Moderate drinking helps avoid diabetes risk : study

29 July 2017

A new study published in Diabetologia, the journal of the European Association for the Study of Diabetes says people who drink moderately often have a lower risk of developing diabetes than those who never drink.

Men and women who drink a few glasses three to four days a week have the lowest risks of developing diabetes, Danish researchers found.

In people with diabetes, blood glucose - sugar levels are high. Most of the food we eat is turned into glucose to be burned as energy, with a hormone called insulin helping our cells absorb glucose.

However, people with diabetes either do not make enough insulin or do not use it effectively. Therefore, sugar builds up in their blood, which causes health problems.

It has been shown in past studies that light to moderate drinking carried a lower risk of diabetes compared to sobriety, while heavy drinking had an equal or greater risk. Though the World Health Organization reported "harmful use of alcohol" contributed to over 200 diseases and injuries, it also acknowledged that light to moderate drinking might be beneficial with respect to diabetes.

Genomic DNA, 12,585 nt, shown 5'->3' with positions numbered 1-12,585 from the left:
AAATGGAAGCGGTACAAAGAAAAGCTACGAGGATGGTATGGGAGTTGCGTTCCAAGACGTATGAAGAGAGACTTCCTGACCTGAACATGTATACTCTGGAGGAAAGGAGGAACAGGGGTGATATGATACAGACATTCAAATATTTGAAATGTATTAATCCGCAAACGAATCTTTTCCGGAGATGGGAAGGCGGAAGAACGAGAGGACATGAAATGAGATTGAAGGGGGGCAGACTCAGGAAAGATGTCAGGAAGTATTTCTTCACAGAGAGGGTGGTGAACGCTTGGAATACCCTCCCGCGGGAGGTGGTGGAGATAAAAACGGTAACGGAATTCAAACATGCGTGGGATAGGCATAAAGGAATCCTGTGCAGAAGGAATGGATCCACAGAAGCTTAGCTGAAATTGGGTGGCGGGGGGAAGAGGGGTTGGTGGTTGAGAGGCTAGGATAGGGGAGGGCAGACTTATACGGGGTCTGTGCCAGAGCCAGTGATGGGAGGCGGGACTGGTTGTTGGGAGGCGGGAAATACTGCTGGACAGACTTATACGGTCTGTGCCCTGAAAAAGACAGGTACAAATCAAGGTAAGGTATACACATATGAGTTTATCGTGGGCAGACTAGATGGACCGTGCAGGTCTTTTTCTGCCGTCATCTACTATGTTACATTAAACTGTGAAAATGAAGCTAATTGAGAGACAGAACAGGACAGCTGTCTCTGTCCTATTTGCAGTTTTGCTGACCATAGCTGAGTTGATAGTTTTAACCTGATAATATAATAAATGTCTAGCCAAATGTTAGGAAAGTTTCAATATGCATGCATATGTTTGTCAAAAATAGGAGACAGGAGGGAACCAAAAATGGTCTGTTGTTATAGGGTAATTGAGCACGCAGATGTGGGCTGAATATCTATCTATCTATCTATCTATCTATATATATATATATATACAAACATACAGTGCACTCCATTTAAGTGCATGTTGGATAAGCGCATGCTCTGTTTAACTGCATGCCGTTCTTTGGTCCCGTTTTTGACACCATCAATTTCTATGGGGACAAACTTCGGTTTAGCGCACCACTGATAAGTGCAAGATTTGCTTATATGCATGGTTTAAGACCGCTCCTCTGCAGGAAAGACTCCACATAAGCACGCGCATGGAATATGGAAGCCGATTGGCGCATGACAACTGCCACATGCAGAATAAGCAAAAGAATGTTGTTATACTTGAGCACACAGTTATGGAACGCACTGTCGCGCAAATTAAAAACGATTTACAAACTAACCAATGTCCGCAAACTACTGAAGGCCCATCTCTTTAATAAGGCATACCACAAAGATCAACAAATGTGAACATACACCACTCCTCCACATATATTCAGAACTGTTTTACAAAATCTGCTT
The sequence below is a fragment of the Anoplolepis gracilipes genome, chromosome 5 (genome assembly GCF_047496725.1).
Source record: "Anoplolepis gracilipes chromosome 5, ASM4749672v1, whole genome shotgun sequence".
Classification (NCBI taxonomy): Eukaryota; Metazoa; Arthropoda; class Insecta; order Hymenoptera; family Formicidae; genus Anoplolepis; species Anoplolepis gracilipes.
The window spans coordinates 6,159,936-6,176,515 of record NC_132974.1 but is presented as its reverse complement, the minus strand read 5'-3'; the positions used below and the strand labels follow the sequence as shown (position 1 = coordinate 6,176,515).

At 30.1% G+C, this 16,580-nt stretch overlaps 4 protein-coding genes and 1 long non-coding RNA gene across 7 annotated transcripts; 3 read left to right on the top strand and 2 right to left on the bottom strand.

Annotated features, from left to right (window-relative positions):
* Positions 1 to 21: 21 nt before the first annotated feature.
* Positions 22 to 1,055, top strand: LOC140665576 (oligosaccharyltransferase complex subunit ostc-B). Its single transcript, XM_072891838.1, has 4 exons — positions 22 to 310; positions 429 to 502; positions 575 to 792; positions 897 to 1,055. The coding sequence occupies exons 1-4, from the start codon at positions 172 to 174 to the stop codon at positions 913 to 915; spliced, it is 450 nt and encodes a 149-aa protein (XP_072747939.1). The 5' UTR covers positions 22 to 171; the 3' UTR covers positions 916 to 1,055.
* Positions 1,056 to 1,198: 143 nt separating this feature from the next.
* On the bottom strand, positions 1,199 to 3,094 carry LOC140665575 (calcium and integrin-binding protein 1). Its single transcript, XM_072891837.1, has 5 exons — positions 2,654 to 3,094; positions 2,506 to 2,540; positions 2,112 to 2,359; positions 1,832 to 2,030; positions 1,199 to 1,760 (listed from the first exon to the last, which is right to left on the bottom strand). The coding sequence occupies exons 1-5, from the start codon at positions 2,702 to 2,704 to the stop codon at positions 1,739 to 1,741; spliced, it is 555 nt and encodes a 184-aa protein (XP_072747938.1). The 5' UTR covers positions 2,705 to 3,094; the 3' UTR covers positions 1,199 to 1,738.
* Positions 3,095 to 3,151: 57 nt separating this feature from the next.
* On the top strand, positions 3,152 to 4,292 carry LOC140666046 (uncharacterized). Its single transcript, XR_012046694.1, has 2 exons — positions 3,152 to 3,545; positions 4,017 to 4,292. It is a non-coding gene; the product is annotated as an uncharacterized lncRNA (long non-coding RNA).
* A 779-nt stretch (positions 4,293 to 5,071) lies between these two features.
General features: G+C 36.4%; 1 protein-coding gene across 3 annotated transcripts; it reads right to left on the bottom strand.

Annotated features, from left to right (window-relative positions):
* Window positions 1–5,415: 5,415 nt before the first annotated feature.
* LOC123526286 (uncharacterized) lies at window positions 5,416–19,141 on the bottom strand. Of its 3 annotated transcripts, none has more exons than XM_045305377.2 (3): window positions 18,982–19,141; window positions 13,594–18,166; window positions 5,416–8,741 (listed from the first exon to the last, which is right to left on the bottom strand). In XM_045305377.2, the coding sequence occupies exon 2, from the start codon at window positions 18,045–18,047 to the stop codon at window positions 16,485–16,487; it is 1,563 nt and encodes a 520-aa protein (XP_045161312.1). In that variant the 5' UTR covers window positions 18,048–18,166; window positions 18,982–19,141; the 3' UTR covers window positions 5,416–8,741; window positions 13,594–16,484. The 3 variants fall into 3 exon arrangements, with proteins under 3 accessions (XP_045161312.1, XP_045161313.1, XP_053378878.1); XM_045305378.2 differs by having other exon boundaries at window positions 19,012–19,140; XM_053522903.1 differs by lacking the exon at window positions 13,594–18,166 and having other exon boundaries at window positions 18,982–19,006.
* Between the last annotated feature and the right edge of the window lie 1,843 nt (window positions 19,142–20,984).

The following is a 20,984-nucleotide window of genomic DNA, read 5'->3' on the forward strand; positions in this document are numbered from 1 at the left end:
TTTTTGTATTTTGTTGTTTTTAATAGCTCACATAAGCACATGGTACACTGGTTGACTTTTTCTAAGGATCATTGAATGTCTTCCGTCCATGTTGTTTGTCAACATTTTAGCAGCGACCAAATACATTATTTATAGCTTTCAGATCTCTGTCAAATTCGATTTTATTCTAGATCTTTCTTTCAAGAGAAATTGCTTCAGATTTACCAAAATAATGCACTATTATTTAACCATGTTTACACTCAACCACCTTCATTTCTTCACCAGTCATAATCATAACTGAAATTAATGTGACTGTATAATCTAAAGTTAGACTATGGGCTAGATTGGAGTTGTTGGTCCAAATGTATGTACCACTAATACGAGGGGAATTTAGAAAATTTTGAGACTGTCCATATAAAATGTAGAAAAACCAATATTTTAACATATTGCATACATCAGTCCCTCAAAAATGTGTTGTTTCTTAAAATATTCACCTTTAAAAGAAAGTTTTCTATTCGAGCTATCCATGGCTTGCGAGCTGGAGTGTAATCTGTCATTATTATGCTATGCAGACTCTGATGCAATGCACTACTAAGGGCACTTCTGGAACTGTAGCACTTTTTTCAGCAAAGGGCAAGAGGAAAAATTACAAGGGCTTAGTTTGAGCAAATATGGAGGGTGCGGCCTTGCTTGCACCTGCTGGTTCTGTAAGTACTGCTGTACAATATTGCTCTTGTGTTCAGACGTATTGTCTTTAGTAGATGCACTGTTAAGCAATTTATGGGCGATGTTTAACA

Danish researchers polled over 70,000 people on their alcohol intake - how much and how often they drank.

Research leader professor Janne Tolstrup from the National Institute of Public Health of the University of Southern Denmark said, "We found that drinking frequency has an independent effect from the amount of alcohol taken.

"We can see it's a better effect to drink the alcohol in four portions rather than all at once."

Follow up of the study participants revealed that after around five years, a total of 859 men and 887 women group had developed diabetes - either type 1 or the more common type 2.

According to the researchers, drinking moderately three to four times a week reduced a woman's risk of diabetes by 32 per cent while it lowered a man's by 27 per cent, compared with people drinking less than one day a week.

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